Imfeld again emphasized bringing businesses into the Mossy Head Industrial Park and elsewhere in the county, with an emphasis on sustainable industry, also noting that parts of the county are in need of health care services and clean water. He also called for “priming the pump” to spur the creation of “mom and pop” businesses countywide.

Comander suggested that the county work in cooperation with DeFuniak Springs’ airport to enhance economic opportunities there for the benefit of the whole county.

While agreeing with those responses, Meadows suggested a “different look” at economic development, using existing resources, taking “what we have here” and “who we are” and promoting and marketing that to businesses and business people who could potentially locate in Walton County. The county could become known as a place with a natural environment in which, tech professionals, for example, would choose as a place to live, she explained.

Meadows suggested taking advantage of the “wellness trend” of living in a healthy environment, breathing good air, and eating organic food. These, along with the bright night skies, are attributes of Walton County that can be built upon, and the county can be promoted as “a healthy place to thrive,” she asserted.

Dyess highlighted the importance of finding a balance between improvement of the economy and making sure that the environment and beaches that attract people to the county are not harmed.

“We have a lot of recreational activities here,” commented District 1 Commissioner Bill Chapman. He could foresee those being used as a tool for economic development. He envisioned expansion of residents’ access to health care in the community and growing of the health care industry.

Marlowe interjected that there is such a thing as health care tourism, in which people travel to a particular area for which a particular medical procedure is known.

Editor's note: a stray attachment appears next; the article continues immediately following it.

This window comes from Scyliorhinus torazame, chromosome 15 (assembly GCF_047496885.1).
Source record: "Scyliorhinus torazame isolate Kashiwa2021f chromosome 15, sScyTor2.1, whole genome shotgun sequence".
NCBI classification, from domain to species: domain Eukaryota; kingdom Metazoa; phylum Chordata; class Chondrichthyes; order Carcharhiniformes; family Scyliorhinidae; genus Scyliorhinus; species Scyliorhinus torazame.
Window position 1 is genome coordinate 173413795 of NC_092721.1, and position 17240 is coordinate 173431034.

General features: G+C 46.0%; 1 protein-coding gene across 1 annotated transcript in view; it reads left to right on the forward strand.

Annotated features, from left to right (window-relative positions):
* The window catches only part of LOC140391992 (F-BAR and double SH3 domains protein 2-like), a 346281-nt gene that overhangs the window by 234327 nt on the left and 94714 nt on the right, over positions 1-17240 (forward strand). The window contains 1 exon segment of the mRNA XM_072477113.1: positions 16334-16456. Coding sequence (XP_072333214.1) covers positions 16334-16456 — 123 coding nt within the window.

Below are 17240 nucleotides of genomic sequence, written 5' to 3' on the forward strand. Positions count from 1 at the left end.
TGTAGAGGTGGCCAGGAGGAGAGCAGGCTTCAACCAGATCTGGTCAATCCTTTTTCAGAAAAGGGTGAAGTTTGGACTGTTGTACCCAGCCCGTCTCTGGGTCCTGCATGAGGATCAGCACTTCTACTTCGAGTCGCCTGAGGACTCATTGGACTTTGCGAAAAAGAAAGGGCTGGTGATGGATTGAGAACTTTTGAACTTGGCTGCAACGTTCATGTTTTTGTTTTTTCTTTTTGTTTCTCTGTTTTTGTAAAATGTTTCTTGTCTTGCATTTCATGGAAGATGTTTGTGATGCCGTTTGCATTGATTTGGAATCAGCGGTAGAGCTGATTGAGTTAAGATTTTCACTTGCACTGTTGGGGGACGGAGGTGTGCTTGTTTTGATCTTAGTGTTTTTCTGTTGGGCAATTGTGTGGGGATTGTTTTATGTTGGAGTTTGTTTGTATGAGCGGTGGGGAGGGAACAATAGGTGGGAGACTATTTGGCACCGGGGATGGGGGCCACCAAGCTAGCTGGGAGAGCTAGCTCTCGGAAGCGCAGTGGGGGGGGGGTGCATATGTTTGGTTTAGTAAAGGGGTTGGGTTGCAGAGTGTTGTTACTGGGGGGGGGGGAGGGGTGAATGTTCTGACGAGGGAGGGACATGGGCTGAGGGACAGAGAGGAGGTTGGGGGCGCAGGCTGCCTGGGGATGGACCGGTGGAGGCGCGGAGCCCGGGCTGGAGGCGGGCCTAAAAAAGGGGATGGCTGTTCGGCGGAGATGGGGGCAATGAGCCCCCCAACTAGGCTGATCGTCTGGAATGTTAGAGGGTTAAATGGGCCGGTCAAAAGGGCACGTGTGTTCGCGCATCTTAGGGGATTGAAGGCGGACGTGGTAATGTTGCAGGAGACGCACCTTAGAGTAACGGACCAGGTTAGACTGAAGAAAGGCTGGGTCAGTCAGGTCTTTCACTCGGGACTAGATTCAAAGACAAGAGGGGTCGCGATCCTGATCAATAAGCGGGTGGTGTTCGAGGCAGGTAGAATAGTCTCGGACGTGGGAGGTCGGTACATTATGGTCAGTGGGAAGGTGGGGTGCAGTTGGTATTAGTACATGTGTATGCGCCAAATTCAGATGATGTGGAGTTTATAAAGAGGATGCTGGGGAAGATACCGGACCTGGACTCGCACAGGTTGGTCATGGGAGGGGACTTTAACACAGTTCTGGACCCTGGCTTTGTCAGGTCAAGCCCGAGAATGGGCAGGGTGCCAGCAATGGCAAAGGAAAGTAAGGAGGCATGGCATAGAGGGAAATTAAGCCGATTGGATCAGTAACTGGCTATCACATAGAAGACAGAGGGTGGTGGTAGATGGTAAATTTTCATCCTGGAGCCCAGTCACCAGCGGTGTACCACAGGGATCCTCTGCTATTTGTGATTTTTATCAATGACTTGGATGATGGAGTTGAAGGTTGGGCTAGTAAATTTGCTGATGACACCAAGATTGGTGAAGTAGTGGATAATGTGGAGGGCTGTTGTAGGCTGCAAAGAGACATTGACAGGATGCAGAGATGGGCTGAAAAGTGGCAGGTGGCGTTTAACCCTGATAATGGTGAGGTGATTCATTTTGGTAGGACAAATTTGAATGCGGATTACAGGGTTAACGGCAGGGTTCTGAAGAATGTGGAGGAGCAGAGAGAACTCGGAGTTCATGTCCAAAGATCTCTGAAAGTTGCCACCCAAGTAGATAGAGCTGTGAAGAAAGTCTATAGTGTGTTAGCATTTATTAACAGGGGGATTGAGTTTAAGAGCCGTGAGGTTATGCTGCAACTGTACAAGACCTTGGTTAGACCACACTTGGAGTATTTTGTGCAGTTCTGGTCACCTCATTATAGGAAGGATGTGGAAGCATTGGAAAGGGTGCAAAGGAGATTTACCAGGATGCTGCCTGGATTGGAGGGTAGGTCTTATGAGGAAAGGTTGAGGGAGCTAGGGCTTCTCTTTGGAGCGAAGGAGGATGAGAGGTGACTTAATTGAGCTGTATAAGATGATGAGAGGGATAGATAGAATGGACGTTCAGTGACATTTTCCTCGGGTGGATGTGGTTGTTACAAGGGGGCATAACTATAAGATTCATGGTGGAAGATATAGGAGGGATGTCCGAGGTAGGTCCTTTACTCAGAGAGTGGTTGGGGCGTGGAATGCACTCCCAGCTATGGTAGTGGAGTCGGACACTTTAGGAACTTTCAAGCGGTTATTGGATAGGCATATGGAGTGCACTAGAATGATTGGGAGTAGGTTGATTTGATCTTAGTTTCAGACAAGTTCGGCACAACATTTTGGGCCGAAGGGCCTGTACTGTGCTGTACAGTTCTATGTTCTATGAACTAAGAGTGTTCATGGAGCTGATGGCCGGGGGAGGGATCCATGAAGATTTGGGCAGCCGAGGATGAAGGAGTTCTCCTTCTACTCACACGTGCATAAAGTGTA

Imfeld agreed on the preservation aspect emphasized by other speakers but also identified a need for enhancement of entertainment opportunities, including move theaters and bowling alleys.

Comander spoke passionately about the ongoing effort to create a “working waterfront” in the Freeport area. She noted that for some time permission had been sought to dredge Four Mile Creek, which when accomplished would allow two shipbuilding companies to reopen, creating jobs. She envisioned the creation of something along the lines of San Antonio’s River Walk, which is a waterfront public park lined with individual businesses.

Chapman looked to a future strategy for expansion of public water to replace shallow wells that have become problematic, particularly in District 1.

Comander saw tourism associated with the county’s agricultural areas as a facet to be expanded.

Meadows could see room for expansion of arts and culture as an economic development draw.

Gerry Demers, interim county administrator, looked to a new overall strategy for dealing with solid waste in the near future, one which would likely involve recycling. Demers also highlighted the need for enhancement of fire protection associated with a growing population……

Read the full story in the Feb. 14, 2013 edition of the Herald Breeze.